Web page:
Cyberspace Technological Standardization: An Institutional Theory Retrospective
82 Pages Posted: 23 Feb 2009
Date Written: February 11, 2009
The Clinton administration originally had made 'industry self-regulation' its guiding principle for standardizing cyberspace. So far, this principle has not been changed by the succeeding administration. This paper is a historical and conceptual assessment of that policy, examined through the prism of comparative institutional theory.
Historical analysis of the last two decades shows that industry 'self-regulation' was not always a coherent policy but partly a rhetorical device used to legitimize the government's own agendas, i.e. cyberspace's architecture and its infrastructure mandated design. Thus far, there are still far too many inconsistencies in its formal standardization policies. The intentions, actions and declarations aimed at further privatizing the net's funding and governance - on the one hand, as can be seen in the quasi-privatization of the Internet Corporation for Assigned Names and Numbers (ICANN) case study; On the other hand, the practice of offstage centralization of early infrastructure standardization policies.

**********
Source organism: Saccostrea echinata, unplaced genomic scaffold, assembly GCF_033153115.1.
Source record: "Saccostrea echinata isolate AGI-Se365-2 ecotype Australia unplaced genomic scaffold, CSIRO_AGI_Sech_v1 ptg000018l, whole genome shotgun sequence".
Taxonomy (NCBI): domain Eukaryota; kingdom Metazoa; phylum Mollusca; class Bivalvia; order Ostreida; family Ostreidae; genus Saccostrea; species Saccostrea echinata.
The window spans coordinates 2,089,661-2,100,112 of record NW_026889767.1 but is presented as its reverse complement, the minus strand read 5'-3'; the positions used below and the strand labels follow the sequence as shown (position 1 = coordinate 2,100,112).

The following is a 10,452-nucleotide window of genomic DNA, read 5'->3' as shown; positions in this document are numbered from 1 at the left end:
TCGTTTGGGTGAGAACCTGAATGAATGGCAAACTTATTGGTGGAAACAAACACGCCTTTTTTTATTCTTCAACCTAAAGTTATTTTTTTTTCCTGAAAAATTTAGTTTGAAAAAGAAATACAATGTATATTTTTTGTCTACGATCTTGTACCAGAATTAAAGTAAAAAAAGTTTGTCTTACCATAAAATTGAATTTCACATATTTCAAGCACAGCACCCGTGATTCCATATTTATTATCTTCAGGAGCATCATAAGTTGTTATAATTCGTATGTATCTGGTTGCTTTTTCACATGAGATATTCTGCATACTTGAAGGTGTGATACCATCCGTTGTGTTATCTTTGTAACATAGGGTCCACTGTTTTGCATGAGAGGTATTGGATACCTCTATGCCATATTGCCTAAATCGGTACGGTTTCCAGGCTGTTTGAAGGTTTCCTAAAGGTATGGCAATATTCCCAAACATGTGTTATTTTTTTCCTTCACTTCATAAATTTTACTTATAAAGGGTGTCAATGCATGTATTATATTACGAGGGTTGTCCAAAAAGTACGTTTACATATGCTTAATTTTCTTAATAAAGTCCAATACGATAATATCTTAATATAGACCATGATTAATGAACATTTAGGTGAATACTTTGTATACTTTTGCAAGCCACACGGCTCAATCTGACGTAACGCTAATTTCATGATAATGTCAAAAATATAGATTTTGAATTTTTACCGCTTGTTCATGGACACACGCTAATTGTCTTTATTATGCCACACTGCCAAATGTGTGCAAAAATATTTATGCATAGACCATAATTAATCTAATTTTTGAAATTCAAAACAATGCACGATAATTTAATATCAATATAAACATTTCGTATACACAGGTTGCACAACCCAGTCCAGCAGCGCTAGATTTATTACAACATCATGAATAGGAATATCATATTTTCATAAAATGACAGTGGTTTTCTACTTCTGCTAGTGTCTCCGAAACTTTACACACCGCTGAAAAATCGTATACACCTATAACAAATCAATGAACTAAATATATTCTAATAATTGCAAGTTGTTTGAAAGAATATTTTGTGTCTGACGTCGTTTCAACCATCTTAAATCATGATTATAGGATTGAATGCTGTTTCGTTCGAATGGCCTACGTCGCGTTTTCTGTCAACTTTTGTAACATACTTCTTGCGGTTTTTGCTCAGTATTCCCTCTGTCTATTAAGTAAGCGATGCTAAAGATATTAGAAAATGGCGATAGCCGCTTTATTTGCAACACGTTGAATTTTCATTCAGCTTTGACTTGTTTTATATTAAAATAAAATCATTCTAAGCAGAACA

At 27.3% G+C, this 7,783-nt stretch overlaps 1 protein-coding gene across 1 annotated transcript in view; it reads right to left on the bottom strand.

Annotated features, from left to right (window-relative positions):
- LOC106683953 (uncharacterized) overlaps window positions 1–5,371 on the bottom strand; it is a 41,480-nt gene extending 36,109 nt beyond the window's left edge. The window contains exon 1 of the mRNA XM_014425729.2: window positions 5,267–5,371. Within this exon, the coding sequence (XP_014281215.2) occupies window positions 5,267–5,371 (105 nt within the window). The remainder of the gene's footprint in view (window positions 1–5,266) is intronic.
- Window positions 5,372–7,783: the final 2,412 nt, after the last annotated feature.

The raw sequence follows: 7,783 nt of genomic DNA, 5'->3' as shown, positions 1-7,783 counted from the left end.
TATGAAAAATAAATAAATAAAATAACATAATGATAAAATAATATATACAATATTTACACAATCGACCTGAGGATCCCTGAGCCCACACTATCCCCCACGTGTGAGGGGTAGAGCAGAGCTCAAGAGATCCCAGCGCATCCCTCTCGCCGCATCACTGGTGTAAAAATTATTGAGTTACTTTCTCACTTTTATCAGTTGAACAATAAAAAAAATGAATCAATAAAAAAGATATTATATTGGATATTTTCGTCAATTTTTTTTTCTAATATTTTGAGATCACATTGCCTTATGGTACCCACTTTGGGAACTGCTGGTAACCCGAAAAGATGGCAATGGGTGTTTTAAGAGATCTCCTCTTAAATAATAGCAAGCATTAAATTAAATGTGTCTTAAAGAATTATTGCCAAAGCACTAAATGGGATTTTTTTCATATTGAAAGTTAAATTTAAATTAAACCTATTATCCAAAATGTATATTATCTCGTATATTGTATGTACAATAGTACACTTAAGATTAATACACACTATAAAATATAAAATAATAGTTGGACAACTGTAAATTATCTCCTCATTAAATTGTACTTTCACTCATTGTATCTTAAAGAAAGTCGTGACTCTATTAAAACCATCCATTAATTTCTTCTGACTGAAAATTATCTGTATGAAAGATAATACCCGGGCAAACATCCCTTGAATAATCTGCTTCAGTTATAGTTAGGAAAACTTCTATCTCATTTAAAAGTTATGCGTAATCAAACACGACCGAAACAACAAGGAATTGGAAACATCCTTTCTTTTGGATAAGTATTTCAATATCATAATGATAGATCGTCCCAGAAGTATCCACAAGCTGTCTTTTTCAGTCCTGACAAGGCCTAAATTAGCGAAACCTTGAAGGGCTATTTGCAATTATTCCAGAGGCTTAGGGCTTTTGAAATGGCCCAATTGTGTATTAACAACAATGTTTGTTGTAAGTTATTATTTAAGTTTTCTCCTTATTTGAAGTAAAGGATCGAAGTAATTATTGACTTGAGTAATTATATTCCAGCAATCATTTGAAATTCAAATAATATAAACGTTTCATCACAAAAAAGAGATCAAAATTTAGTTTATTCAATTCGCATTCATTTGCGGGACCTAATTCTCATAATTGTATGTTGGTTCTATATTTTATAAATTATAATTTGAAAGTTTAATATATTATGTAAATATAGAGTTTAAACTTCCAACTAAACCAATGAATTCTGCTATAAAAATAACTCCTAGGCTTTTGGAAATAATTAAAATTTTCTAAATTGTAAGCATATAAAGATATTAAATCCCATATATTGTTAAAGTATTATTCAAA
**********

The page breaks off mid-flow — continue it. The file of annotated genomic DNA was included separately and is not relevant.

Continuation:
Consideration of cyberspace's unique multi-layered architecture, will then attempt to answer the comparative institutional question of 'who should standardize the net?' This question would be subject to the distinctive production process of cyber standards. Thus, distinguishing between early infrastructure standardization on the one hand and complementing application standardization on the other. This is in reference to the FCC's incomplete legal category definitions.
This study will conclude with a set of comprehensive policy rules backed by a caveat; as with analogous IT standardization regimes, unless distinctive standardization categories and policies will be maintained en bloc and thus sequentially and context-based - cyberspace's present relatively successful institutional regulative reality may not always be preserved effectively also prospectively.
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By Jane K. Winn